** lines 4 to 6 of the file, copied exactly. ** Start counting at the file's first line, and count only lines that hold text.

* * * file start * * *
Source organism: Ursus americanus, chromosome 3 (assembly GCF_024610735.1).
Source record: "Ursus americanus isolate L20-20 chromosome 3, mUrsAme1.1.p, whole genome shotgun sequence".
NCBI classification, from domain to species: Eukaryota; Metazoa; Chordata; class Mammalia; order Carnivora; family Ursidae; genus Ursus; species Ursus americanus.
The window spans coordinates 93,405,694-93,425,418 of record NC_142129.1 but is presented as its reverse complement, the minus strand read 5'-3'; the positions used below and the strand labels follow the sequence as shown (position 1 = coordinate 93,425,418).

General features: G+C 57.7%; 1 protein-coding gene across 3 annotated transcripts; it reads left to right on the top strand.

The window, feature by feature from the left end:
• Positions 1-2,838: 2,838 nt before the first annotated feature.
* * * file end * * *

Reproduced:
The window spans coordinates 93,405,694-93,425,418 of record NC_142129.1 but is presented as its reverse complement, the minus strand read 5'-3'; the positions used below and the strand labels follow the sequence as shown (position 1 = coordinate 93,425,418).

General features: G+C 57.7%; 1 protein-coding gene across 3 annotated transcripts; it reads left to right on the top strand.

The window, feature by feature from the left end: